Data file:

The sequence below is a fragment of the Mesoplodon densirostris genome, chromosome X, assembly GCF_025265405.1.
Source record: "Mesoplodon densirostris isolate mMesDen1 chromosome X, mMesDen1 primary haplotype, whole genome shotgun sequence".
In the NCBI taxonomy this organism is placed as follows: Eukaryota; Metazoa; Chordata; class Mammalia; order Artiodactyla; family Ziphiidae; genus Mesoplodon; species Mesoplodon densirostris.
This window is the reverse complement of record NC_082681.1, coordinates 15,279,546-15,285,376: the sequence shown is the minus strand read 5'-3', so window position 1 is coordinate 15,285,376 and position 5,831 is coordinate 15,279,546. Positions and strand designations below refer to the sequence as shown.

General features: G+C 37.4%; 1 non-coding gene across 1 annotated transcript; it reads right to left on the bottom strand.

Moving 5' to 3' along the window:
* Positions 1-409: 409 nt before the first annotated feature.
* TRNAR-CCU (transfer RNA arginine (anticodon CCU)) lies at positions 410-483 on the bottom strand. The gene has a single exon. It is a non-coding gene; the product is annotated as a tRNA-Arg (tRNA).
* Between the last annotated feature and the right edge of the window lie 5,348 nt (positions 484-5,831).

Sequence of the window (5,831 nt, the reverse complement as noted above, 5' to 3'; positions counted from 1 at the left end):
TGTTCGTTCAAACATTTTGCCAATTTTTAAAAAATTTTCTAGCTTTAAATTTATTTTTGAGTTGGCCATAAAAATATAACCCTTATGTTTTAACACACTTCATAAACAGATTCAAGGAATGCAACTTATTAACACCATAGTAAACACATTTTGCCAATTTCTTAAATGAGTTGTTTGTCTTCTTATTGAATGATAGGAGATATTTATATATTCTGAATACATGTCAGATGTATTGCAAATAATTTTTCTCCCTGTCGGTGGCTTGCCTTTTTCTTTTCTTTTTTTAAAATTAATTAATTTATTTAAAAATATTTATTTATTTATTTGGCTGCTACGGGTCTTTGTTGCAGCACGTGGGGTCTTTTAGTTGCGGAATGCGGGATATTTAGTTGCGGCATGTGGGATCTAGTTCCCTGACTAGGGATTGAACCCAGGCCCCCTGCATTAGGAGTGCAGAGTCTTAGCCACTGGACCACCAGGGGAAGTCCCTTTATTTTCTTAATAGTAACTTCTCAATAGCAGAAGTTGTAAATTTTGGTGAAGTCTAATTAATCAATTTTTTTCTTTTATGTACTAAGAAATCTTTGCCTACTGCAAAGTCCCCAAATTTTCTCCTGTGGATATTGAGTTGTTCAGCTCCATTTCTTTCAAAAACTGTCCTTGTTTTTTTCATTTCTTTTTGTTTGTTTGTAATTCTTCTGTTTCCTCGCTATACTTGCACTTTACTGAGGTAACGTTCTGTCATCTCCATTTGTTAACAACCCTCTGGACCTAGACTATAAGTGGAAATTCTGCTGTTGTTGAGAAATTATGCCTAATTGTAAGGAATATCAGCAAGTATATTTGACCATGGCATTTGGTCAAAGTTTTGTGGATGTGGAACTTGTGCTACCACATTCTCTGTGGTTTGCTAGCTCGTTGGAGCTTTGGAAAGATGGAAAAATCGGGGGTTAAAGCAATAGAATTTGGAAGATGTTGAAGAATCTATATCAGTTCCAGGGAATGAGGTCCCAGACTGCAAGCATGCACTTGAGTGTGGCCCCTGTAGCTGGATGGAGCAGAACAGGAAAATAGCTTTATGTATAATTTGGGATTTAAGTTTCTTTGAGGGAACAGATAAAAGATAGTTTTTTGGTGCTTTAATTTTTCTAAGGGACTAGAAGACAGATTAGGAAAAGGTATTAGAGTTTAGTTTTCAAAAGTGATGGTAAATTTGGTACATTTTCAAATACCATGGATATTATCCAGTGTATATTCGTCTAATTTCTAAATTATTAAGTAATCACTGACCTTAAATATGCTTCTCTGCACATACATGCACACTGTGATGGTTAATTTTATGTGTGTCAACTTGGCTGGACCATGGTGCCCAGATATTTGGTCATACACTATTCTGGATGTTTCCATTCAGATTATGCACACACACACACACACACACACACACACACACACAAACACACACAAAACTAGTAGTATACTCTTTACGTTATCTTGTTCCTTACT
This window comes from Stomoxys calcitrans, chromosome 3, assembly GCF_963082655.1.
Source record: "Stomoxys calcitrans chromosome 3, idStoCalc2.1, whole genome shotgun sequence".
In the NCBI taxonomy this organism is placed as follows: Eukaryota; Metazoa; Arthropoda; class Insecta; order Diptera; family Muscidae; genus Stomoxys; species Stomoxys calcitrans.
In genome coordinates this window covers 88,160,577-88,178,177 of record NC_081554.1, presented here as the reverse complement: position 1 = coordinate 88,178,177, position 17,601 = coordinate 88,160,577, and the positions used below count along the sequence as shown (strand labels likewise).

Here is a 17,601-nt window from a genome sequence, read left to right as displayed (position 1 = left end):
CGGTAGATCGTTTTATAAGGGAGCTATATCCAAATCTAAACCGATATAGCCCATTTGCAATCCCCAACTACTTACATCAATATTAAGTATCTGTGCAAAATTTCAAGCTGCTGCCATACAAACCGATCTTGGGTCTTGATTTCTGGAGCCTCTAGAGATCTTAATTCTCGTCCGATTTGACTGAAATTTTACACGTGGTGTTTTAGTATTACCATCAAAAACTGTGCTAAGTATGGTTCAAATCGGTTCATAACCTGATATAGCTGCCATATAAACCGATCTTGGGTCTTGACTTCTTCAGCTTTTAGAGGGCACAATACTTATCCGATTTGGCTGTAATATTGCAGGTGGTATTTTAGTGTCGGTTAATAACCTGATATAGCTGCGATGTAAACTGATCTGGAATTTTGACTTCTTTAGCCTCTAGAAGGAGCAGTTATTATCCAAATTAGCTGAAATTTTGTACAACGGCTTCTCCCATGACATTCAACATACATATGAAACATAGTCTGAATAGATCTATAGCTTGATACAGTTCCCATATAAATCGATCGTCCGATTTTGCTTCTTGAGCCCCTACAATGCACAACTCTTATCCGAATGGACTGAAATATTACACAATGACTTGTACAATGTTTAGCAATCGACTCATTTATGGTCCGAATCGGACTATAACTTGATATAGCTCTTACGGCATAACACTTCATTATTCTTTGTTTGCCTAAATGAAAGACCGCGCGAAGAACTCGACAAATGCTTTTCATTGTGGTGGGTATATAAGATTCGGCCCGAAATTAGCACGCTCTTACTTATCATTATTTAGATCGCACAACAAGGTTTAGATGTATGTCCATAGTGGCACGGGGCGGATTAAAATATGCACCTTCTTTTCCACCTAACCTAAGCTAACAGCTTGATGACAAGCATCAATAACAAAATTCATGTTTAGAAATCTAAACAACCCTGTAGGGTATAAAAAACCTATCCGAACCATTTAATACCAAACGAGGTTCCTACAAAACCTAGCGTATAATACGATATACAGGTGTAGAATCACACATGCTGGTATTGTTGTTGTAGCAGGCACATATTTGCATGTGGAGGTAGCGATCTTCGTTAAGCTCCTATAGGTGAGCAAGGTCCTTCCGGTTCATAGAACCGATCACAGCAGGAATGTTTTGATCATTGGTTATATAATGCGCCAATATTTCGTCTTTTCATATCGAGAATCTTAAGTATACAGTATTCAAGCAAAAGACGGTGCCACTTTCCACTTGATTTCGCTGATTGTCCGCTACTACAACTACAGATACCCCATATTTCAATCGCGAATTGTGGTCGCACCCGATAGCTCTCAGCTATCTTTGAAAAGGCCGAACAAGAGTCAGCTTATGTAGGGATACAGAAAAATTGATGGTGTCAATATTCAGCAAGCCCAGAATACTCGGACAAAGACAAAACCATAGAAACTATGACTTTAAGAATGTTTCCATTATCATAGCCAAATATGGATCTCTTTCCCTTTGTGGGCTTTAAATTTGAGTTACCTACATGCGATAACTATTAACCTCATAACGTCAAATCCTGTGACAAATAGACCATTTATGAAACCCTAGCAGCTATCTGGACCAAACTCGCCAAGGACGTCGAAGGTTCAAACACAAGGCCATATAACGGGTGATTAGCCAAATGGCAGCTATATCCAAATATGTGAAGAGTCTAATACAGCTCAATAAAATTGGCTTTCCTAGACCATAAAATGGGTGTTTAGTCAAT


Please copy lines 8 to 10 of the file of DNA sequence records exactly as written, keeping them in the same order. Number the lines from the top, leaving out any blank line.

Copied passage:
* TRNAR-CCU (transfer RNA arginine (anticodon CCU)) lies at positions 410-483 on the bottom strand. The gene has a single exon. It is a non-coding gene; the product is annotated as a tRNA-Arg (tRNA).
* Between the last annotated feature and the right edge of the window lie 5,348 nt (positions 484-5,831).

Sequence of the window (5,831 nt, the reverse complement as noted above, 5' to 3'; positions counted from 1 at the left end):